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Northeast Oklahoma Superintendents Trying to Fill Teaching Posit - KOAM TV 7

Northeast Oklahoma Superintendents Trying to Fill Teaching Positions:Salary an Issue

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School begins next week in Oklahoma and both Quapaw and Miami are still hunting for teachers. The challenge for superintendents is with salaries and there is an impact on students. 

While 4th and 5th grade teachers decorate bulletin boards at Nichols elementary in Miami their superintendent is still trying to fill jobs.

Superintendent Jeremy Hogan said, "It's very scary. We were down, we had seven as of last week. We've got five of those filled but the remaining two, one of them we definitely will not be able to fill. The other one we're hopeful we can."

That’s a special education post at Nichols which will be filled only if a candidate passes a certification test.

But Hogan can't seem to find a high school Spanish teacher.

In Quapaw it’s a chemistry teacher that’s needed. Both superintendents say they're losing teachers to other states and the private sector where they can make more money.

Quapaw superintendent Randy Darr said, "I think we've struggled for  probably eight years trying to get a teacher pay raise and still  haven’t received one. And we get all kinds of mandates, things are constantly changing." 

Hogan added, "It is a statewide issue. We're forty-ninth in the country in teacher salary.” And he said, “Just because it’s a calling, it shoudln’t be a calling to poverty." 

Miami had fourteen openings at the beginning of the summer and those teachers who stay say the turnover impacts them too.

Science teacher Nicolett Ruppert at Nichols said, "It’s hard to build a community within our building when there’s so many people coming and going to have that cohesiveness to guide these students year after year."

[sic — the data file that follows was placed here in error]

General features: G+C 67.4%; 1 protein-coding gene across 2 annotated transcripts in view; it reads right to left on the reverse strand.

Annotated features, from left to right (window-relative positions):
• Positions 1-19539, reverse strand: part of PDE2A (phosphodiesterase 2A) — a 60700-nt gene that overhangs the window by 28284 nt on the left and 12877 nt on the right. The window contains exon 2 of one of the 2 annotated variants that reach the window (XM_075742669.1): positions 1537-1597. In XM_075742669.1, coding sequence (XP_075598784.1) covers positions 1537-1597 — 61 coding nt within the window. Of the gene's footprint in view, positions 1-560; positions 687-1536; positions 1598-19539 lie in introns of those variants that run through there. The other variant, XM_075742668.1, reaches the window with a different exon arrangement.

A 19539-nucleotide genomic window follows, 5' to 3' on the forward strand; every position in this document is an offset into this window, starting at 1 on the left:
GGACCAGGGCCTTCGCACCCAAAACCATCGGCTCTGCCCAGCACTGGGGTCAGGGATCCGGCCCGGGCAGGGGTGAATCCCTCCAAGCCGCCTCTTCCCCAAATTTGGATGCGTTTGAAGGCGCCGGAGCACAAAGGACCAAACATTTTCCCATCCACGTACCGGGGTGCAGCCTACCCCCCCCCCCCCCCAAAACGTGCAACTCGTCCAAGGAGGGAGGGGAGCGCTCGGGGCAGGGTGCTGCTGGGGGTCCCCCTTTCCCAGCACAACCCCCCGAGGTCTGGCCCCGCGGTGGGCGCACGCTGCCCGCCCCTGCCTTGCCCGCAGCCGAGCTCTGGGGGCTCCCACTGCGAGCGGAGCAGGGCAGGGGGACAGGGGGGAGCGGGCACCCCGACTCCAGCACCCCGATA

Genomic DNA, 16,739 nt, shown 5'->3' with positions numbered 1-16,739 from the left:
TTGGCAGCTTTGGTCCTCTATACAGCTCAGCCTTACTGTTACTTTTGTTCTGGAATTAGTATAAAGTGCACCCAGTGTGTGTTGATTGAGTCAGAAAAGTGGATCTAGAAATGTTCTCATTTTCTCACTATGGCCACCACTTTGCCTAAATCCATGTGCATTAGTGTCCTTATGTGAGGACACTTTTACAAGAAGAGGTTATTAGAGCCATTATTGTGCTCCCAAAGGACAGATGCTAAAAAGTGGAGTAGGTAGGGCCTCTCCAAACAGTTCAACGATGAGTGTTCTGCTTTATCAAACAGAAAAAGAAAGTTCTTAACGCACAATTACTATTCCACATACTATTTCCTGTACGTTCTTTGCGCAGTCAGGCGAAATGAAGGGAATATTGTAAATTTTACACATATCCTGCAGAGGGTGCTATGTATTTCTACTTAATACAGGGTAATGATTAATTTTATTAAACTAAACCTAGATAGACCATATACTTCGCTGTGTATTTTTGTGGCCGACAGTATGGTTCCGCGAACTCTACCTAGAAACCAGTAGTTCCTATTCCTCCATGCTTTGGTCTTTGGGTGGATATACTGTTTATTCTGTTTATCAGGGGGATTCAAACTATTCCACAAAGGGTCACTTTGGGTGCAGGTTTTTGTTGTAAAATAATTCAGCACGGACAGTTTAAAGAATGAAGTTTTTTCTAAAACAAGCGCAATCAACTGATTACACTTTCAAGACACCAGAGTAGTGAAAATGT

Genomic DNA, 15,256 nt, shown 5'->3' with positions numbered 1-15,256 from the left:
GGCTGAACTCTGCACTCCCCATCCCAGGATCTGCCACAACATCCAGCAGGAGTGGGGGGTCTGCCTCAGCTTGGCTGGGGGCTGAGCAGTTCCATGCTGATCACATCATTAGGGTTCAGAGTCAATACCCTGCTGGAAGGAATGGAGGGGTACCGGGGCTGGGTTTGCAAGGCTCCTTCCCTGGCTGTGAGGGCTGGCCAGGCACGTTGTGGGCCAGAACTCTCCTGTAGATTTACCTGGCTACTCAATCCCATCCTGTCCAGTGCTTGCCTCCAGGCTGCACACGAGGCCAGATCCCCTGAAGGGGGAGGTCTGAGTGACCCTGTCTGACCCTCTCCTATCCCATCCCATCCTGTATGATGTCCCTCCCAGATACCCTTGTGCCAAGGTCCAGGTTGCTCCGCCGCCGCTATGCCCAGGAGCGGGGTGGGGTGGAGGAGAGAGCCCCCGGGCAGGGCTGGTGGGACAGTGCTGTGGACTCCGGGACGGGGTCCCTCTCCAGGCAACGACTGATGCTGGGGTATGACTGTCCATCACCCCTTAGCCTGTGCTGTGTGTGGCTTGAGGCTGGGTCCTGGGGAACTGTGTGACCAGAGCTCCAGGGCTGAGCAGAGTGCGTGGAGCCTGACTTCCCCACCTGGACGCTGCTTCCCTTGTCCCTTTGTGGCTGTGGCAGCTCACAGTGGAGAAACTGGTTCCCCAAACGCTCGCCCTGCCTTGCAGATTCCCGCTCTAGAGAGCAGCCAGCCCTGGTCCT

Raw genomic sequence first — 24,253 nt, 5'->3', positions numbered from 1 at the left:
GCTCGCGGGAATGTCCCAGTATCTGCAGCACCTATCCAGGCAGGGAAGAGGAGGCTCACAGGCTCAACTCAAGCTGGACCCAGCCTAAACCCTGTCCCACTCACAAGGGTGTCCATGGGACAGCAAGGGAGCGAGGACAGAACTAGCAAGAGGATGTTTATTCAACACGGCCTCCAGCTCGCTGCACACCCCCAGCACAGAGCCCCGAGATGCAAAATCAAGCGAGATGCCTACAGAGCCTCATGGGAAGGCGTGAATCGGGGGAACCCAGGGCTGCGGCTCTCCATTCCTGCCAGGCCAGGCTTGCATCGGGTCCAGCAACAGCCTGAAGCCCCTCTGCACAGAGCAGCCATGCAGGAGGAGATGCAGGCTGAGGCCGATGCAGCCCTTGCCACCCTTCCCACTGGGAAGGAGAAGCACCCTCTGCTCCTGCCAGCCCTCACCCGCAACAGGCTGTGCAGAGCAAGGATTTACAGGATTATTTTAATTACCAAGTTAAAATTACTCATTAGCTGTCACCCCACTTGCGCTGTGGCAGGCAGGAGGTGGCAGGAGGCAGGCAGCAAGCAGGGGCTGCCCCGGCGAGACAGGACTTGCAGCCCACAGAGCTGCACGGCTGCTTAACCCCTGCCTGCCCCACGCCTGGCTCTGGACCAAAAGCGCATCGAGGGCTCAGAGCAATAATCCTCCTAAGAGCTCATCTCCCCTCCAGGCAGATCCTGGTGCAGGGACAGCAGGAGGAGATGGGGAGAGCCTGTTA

But the void of teachers also impacts students by eliminating class offerings.  In Miami, there will likely be no higher level Spanish classes offered. In Quapaw, the middle and high school principal said teachers are cooperating to cover for the lack of a chemistry teacher but higher levels classes will be cut.

Principal Tamara Bacon said, "When you don’t have a science teacher that cuts out those upper level classes that really begin to prepare kids for college. Not only will we lose some upper level sciences but we're probably gonna lose some upper level math as well."

If Quapaw is forced to make a shuffle of teachers, the replacement teacher will not only teach chemistry but earth science and math.

Bacon added that subject knowledge is challenged, "They may have to kind of refresh or relearn chemistry as they go. Teachers often are certified where their passion is.  And while they enjoy teaching, their passion may be teaching a different subject, so anything you're passionate about, you're probably gonna teach a little better."

      Superintendents say offering the upper level classes online may be possible but they cost extra and a teacher must still monitor students.

     Both say they would need to fill vacancies this week to avoid impacting students.

Anyone interested in the chemistry/science position at Quapaw can contact the superintendent at 918-674-2501.  And if interested in the Spanish teaching position in Miami, call 918-542-8455.

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